If you are reading this it’s likely that like me, you are a Western individualist – shaped and formed by an individualist culture that says follow your own dream, do your own thing, be yourself, you’re worth it etc etc. It is easy to frame the gospel around this sort of narrative – it’s about me and my happiness, or my experience of God’s love, or my assurance about the future and so on. Of course the gospel is personal and individual – it has to be real for each person. It requires personal faith and repentance and a turning around to follow the Lord. But it’s a reduced and distorted Christianity that makes it all about individual experience or individual salvation.

Yes, church can be the hardest place to be a Christian. Yes, churches can be toxic. Yes, any community is going to be difficult. But this was nothing new to Paul – just read 1 Corinthians! His passion is to see renewal and reform – the idea of opting out to go my own way was inconceivable.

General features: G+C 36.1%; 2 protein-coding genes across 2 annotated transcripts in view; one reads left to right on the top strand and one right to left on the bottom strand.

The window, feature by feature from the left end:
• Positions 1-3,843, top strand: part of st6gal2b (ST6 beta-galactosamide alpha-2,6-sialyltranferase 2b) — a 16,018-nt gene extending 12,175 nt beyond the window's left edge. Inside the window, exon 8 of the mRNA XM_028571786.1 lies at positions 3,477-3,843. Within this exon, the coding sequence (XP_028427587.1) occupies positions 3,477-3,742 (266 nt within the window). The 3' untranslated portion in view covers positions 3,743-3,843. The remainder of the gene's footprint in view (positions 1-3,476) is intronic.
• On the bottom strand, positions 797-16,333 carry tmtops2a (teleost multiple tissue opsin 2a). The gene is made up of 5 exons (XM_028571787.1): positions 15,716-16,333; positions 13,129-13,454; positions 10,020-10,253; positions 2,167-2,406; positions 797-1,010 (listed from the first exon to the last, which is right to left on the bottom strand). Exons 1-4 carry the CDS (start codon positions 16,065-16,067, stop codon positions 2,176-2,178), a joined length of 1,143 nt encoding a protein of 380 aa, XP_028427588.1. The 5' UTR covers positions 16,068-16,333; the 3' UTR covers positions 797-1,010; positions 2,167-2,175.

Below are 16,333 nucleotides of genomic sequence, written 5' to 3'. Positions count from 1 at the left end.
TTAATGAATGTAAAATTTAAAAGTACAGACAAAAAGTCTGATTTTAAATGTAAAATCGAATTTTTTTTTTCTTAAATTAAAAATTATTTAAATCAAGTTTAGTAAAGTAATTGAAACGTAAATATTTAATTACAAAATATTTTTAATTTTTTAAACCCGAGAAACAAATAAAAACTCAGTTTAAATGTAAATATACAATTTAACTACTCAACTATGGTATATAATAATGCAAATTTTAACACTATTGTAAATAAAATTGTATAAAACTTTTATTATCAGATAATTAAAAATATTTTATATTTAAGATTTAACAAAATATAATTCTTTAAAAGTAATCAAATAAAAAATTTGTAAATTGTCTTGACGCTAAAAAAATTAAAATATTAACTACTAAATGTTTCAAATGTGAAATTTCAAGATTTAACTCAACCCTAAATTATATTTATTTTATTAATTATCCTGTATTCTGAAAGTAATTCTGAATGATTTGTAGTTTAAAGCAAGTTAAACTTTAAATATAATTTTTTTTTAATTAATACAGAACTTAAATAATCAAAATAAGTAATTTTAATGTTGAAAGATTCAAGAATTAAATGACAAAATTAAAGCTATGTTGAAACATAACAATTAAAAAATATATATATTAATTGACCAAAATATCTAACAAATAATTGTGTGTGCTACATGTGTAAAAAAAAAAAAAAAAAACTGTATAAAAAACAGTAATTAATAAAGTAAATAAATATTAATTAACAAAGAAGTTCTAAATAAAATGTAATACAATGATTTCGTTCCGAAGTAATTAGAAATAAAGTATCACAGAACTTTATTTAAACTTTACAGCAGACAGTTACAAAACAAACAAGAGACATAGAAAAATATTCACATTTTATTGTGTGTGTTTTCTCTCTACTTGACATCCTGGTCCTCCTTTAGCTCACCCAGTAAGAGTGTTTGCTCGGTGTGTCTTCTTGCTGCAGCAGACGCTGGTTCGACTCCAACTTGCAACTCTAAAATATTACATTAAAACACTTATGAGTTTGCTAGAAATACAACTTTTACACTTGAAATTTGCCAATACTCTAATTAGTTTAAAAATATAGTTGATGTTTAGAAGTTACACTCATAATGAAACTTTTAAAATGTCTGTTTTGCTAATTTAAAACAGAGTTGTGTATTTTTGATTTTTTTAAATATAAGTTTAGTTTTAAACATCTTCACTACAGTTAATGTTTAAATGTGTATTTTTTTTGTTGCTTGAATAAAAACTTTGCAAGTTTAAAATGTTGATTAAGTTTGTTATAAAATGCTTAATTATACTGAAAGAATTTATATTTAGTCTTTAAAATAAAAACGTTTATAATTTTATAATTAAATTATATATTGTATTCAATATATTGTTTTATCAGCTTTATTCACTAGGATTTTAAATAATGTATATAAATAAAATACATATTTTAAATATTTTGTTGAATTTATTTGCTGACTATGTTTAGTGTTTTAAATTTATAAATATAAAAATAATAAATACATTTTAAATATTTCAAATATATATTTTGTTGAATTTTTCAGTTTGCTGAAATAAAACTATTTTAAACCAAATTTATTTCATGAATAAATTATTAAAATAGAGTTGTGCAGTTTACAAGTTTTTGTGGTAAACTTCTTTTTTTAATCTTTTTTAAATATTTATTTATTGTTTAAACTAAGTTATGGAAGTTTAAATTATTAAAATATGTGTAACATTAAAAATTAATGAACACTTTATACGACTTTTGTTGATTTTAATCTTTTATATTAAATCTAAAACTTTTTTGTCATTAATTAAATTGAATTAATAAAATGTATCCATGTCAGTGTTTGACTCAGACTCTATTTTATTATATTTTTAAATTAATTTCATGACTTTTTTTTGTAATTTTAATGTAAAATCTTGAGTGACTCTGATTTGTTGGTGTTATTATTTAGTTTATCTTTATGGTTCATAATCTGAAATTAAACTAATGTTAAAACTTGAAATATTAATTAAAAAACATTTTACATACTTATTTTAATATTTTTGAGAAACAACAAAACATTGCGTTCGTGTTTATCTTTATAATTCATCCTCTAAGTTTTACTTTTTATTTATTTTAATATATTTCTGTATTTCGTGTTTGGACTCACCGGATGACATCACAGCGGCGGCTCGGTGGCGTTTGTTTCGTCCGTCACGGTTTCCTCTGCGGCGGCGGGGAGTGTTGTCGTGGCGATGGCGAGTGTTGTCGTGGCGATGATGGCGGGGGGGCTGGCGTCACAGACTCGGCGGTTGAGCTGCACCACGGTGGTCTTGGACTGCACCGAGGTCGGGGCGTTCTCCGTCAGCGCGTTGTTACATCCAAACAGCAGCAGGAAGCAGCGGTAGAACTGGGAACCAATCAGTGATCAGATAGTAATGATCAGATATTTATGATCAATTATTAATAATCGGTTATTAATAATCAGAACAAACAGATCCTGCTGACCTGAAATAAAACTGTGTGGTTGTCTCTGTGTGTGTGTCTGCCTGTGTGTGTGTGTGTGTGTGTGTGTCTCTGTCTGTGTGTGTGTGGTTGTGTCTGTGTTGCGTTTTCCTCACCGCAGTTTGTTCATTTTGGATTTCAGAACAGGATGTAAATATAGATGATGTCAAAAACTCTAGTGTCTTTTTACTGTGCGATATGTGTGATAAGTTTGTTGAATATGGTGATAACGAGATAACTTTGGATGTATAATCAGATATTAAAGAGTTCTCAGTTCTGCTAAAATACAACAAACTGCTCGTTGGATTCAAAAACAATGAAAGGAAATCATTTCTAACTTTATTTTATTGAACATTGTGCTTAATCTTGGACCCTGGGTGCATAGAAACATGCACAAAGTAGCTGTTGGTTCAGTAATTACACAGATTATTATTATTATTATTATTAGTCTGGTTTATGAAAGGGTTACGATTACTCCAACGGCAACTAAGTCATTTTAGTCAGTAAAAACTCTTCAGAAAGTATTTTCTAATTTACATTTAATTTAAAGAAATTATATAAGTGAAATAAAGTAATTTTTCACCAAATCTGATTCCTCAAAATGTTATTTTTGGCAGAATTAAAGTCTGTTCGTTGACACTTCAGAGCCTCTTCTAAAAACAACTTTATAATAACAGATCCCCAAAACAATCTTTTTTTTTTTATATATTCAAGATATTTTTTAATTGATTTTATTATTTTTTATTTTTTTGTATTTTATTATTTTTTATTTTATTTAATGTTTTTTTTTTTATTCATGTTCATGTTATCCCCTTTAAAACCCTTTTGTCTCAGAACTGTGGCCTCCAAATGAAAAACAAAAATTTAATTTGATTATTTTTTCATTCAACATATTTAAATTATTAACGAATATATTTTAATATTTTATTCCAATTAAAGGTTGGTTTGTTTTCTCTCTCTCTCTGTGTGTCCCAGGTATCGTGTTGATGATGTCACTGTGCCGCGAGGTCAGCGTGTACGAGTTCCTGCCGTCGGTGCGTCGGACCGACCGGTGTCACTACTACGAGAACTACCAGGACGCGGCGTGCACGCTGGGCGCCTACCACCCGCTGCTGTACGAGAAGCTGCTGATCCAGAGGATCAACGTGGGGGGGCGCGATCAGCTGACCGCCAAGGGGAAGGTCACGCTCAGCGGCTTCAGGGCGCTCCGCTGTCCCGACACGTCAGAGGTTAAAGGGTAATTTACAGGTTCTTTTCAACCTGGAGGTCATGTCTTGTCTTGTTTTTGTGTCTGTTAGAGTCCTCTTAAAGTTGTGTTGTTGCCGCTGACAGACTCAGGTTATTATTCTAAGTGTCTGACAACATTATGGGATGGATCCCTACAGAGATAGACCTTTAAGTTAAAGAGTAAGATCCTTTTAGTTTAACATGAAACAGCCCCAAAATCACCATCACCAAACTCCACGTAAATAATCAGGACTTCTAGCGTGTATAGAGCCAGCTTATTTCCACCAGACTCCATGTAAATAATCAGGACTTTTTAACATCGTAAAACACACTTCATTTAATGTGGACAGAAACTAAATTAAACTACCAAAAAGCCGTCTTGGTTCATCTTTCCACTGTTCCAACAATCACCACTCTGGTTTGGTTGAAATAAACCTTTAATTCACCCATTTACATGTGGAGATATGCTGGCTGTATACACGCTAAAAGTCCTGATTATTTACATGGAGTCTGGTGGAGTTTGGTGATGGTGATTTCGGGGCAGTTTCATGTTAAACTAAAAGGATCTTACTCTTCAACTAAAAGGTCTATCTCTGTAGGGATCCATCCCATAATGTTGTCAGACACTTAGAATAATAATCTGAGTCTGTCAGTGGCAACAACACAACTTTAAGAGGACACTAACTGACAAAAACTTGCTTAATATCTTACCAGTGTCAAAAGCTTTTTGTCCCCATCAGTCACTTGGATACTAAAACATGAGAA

2) Every Christian is in a spiritual battle – and love is God’s weapon in the war

Second, love lies at the heart of an eschatological conflict between forces belonging to the old age and the new.

In 1 Corinthians 13:8-13 love is both the goal of God’s salvation and an eschatological foretaste of God’s new creation in the present. Within the present believers are to ‘pursue love’ (1 Cor 14:1) and are later exhorted ‘Let all that you do be done in love’ (1 Cor. 16:14).

In Galatians love grows and matures in opposition to attitudes, desires and actions that belong to the ‘present evil age’ (Gal 1:4) or ‘kosmos’ (world). It is only the empowering presence of the Spirit which can transform uncontrolled ‘desires of the flesh’ (Gal 5:16, epithymia, ‘desire’) that lead to destructive ‘works of the flesh’ (Gal 5:19). In contrast, ‘those who belong to Christ Jesus have crucified the flesh with its passions (pathēma, ‘passion’) and desires’(Gal 5:24).

In the ancient world it was not unusual for the passions to be seen as obstacles to a virtuous life. What is of profound importance in Paul is how the Spirit and love is the means by which the battle is fought and won. Love in this eschatological perspective is God’s ‘weapon’ in a cosmic battle against destructive forces opposed to his good purposes.